Troubadour

Troubadour, but not the piping boy
Strolling mediaeval landscapes,
Or a vibrant dancer,
Seductive with scarves and flares,
At rustic fairs.

This minstrel stalks a different tradition,
Born not of romance but of aged necessity,
Her pitch cruelly reduced to scuffed doorways
On the pitted marble pavements of Mantua.

Straight backed, with grey hair flying,
Make-up cracked and lipstick smeared,
The troubadour stamps and plays –
Her cardboard accordion pummelled by wizened fingers,
While sprung puppets attached to her feet
Leer hand painted grins at the crowd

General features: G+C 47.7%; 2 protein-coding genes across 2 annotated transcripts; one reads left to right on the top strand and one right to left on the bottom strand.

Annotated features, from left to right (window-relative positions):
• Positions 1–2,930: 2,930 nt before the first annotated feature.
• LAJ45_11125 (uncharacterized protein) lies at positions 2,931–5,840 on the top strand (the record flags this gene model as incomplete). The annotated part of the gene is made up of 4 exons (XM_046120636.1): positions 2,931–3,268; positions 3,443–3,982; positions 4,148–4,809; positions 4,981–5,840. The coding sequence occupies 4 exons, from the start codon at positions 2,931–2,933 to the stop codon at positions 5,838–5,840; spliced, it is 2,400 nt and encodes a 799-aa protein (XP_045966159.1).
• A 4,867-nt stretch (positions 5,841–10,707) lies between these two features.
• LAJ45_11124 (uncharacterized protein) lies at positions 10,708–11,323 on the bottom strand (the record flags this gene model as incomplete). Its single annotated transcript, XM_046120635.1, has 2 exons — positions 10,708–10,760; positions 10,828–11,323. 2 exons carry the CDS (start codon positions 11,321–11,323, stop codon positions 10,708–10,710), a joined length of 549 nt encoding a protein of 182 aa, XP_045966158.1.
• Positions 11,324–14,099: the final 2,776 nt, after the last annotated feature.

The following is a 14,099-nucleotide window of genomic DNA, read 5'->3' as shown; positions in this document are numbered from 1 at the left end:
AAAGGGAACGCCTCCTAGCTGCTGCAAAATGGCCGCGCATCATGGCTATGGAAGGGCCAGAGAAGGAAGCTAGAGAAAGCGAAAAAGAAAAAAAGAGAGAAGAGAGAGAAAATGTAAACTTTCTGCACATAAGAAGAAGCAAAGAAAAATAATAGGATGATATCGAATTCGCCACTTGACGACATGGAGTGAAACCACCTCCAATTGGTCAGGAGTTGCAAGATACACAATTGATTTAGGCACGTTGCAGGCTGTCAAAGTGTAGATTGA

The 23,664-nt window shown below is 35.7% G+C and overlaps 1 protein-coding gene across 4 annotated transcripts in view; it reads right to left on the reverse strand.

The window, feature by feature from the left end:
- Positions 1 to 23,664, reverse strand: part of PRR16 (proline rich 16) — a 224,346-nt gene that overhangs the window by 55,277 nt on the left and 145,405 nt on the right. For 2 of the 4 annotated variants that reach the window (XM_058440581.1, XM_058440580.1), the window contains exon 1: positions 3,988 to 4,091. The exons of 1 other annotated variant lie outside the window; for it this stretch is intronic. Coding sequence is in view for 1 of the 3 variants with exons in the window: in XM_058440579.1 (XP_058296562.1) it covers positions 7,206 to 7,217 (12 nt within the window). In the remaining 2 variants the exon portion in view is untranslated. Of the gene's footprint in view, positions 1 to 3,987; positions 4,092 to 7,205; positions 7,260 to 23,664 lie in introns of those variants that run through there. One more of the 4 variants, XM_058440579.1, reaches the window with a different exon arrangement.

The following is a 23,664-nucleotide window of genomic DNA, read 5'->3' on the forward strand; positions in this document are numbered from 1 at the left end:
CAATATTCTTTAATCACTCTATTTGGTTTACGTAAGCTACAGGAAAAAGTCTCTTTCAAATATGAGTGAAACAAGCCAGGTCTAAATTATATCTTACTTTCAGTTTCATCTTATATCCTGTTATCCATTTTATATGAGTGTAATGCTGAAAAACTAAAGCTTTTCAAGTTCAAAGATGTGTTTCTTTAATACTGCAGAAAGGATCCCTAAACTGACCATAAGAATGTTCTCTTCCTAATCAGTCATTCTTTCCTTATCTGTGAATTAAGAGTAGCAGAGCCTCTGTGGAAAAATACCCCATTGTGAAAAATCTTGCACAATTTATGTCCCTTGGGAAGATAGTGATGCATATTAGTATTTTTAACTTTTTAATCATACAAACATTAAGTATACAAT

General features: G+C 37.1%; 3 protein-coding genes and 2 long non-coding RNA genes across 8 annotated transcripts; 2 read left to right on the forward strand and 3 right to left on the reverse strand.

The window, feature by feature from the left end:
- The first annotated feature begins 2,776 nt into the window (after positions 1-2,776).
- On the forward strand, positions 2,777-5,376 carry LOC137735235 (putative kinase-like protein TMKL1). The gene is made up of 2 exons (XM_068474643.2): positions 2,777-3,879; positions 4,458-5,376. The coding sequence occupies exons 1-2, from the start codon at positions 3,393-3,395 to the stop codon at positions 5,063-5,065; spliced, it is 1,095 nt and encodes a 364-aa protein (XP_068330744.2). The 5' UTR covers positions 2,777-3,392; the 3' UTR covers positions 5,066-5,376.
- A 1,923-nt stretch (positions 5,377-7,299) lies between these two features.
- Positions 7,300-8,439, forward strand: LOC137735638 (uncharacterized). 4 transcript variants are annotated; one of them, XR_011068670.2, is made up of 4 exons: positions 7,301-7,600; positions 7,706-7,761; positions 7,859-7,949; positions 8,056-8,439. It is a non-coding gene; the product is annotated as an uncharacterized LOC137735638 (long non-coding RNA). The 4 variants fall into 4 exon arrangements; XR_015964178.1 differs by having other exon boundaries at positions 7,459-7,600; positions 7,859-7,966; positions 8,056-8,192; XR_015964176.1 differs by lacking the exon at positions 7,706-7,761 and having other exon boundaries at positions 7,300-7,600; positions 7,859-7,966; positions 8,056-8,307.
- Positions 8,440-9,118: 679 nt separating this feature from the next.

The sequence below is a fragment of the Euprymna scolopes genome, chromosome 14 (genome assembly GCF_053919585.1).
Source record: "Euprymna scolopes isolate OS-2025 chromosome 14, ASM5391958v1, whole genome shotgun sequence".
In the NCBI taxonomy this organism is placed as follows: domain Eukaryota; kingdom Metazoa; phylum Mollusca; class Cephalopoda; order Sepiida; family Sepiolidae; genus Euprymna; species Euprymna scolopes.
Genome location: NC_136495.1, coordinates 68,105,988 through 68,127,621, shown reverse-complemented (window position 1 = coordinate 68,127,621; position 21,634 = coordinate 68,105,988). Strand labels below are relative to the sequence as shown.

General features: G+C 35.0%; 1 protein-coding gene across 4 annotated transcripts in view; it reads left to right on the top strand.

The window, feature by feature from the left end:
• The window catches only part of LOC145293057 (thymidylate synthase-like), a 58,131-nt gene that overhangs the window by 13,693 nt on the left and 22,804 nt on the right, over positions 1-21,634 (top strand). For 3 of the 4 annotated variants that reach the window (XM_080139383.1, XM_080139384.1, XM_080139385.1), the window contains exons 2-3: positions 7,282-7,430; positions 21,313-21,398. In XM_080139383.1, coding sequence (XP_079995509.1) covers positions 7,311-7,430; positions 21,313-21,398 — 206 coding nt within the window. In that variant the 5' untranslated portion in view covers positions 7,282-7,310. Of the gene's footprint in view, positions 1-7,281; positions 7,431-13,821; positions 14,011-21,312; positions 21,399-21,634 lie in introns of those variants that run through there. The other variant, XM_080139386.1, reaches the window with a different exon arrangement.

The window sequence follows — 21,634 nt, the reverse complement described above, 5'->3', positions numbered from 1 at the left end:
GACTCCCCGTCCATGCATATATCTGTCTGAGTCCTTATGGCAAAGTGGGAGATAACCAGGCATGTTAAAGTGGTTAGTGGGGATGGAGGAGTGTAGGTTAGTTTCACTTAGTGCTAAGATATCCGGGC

And dance their jesters’ conceit.

Children, briefly arrested by the scene,
Quickly shrink away,
Perturbed by her gap toothed smiles of encouragement
And the grotesque underbelly of city streets.

For a second, she snatches my poet’s gaze
With eyes as sharp as a rat,
Defying me to drop a coin into her rusting tin.
Hush money delivered, I gather my embarrassment
And shuffle on like the rest.

It should not be like this
But it is.

Barbara Lawton

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